OPINION: The problem with Pride

BY ELISSA STEIN | Pride in New York City can be a day of beauty, of rainbows, of glitter, of hand holding, of love. But what used to be a commemoration of the Stonewall protests and march has grown into a bloated, corporate-driven event, a seemingly never-ending day of claustrophobic sidewalks, mounds of garbage, earsplitting sound systems, and a neighborhood held hostage by countless barricades and a parade that goes on far too long.

Elissa Stein.

Kicking off Sunday at noon, the Heritage of Pride March started off down Fifth Ave., headed west at Eighth St., then went along Christopher St., and then north on Seventh Ave. In doing so, it created an enclosed trap — blocks constricted by festivities on either side, which left Sixth Ave. as a free-for-all for hours and hours and even more hours. Late into the night, floats, trucks, cars and marchers were still jam-packed along lower Fifth Ave. with the parade route still stretching far out in front of them.

Major League Baseball, Uber, M&Ms, Jet Blue, Smirnoff Vodka, Polaroid, the United Kingdom, Ukraine, an entertainment union, the National Hockey League, countless churches and more made their way Downtown after 9:30 p.m. Accompanying them were street-level volunteers, walking, dancing and enthusiastically distributing logo-stamped giveaways, including candy, sunglasses holders, MetroCard cases, ID lanyards, bandanas, stickers, light-up necklaces, paper fans and posters, to the few bystanders remaining on sidewalks. Too many of those sponsored products, along with cups, confetti, broken props, costumes and more, ended up discarded on the street, piled high against curbs, stashed on steps and in doorways as the day/night went on.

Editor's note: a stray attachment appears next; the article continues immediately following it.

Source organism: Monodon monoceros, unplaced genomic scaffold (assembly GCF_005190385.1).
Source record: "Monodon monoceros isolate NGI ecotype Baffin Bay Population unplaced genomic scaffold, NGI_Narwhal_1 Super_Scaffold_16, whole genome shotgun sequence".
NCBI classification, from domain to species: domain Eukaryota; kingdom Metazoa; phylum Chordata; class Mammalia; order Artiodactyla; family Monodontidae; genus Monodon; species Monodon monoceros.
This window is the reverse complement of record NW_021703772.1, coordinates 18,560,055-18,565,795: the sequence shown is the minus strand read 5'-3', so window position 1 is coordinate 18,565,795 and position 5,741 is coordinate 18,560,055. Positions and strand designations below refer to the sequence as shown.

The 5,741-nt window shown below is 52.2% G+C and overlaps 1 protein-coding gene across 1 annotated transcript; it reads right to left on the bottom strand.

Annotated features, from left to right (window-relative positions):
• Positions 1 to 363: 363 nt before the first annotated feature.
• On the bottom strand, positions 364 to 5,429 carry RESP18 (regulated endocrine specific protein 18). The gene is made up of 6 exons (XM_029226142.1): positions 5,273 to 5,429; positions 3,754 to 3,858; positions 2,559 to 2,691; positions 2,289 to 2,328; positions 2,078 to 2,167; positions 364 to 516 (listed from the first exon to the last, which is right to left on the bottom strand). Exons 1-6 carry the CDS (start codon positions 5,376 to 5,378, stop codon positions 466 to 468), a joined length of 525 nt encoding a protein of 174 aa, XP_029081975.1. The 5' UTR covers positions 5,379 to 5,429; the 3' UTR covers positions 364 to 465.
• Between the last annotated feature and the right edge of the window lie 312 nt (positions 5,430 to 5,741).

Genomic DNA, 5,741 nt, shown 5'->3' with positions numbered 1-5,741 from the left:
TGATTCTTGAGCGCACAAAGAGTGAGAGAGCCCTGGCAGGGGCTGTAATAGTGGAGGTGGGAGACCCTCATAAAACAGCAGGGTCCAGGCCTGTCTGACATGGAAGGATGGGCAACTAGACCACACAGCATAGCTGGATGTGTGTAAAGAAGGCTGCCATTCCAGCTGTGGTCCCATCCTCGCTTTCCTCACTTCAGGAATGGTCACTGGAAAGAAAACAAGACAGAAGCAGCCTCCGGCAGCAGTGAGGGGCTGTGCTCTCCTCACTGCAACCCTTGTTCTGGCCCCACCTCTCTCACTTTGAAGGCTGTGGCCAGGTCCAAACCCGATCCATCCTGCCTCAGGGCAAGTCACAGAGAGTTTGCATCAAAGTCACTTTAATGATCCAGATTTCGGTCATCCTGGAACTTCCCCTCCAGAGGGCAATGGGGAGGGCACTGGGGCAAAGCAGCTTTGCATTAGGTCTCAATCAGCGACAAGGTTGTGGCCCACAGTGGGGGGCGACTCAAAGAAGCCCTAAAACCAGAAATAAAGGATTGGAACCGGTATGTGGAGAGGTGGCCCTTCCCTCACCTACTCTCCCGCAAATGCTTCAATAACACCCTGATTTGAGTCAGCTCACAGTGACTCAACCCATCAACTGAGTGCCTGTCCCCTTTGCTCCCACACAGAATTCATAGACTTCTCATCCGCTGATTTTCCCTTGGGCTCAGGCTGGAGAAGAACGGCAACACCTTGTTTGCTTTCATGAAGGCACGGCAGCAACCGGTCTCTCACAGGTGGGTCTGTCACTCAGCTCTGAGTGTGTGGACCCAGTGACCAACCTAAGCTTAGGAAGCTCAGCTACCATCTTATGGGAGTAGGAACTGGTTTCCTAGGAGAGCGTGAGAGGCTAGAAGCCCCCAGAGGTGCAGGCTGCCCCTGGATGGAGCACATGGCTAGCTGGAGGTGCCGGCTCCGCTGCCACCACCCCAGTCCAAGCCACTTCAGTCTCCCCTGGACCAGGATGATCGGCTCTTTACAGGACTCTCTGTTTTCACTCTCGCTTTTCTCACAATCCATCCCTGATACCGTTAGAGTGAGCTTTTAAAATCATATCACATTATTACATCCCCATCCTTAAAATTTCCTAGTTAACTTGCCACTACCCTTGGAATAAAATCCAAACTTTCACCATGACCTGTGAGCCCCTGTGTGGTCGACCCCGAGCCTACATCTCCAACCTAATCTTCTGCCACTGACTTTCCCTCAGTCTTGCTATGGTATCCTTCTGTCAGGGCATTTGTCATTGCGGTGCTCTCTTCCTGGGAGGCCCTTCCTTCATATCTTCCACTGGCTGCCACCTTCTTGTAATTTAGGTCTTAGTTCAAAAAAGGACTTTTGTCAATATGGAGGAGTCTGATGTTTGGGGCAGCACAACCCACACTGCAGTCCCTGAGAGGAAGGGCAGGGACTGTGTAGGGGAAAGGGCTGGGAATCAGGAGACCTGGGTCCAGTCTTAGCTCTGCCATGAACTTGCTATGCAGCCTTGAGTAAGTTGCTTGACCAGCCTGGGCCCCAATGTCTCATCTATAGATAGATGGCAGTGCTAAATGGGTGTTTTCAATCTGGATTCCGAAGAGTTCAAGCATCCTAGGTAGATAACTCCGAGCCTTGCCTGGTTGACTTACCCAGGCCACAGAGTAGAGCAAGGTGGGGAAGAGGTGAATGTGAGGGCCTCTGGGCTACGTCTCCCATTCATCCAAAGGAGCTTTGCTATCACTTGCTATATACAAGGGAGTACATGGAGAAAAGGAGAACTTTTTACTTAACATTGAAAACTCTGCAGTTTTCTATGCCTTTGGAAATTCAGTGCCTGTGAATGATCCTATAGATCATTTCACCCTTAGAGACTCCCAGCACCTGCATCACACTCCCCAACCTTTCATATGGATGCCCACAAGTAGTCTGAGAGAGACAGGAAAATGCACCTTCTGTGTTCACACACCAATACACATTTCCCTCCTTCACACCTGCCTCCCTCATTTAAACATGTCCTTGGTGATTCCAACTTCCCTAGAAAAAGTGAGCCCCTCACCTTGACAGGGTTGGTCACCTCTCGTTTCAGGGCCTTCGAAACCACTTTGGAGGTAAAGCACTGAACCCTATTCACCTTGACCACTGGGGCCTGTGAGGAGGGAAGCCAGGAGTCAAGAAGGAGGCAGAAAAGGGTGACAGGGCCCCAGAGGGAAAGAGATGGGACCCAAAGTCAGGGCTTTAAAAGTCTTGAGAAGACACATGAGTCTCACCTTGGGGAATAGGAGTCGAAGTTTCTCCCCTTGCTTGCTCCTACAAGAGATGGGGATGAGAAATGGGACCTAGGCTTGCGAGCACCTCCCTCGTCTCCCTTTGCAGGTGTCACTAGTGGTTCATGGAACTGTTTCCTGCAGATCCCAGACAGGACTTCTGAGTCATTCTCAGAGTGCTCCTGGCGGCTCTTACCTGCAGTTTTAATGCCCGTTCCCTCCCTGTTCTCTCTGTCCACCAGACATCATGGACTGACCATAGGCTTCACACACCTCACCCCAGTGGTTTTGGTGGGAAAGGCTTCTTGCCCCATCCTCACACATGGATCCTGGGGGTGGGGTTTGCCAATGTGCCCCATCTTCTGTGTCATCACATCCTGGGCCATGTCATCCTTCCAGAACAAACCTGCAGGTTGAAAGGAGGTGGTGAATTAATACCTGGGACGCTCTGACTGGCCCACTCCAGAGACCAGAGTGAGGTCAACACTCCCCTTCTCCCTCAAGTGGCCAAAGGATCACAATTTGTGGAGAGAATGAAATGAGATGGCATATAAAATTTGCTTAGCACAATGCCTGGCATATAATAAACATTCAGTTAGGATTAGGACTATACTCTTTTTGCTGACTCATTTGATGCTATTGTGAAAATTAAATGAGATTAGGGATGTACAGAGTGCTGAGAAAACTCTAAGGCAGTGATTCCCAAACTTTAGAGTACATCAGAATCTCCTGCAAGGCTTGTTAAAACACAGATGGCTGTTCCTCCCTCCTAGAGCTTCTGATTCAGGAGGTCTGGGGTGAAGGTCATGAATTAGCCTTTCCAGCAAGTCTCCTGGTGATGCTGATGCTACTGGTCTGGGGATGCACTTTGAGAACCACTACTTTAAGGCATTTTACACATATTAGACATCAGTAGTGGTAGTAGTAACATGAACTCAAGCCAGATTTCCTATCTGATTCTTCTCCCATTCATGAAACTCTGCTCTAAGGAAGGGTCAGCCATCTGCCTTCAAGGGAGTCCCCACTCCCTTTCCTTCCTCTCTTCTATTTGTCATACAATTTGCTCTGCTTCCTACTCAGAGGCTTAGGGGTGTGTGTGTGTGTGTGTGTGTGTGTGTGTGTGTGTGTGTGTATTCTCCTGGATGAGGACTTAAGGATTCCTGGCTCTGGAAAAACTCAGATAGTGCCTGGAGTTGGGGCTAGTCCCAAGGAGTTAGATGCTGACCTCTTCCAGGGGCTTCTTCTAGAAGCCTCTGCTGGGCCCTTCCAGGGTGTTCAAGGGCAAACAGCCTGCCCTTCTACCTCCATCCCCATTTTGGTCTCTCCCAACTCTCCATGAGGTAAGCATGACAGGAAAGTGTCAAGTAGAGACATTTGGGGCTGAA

The noise level of sponsored floats, laden with even more volunteers, was too often deafening. There were so many, it seems, the floats couldn’t be spaced far enough apart, and so sponsors cranked up their individual sound systems to drown out everyone else; at times, it was impossible to hear people standing close by on the sidelines. All this, late into the night, through a mostly residential neighborhood.

The hard work of everyone who worked to keep the streets safe and then returned them to status quo after the hordes went home is much appreciated. Going forward, though, someone needs to be the grown-up in the room and cap the number of participants, set a time limit, and take affected neighborhoods and communities into consideration. For an event that should be about inclusiveness, the inevitable deluge now borders on abuse. Local residents and streets should not be subjected to this level of noise pollution, barricading and destruction. Both parade organizers and elected officials should take a hard look at the havoc this event wreaks and figure out what they can do to prevent it from happening again.

Stein is a Village resident, writer, consultant and community activist.

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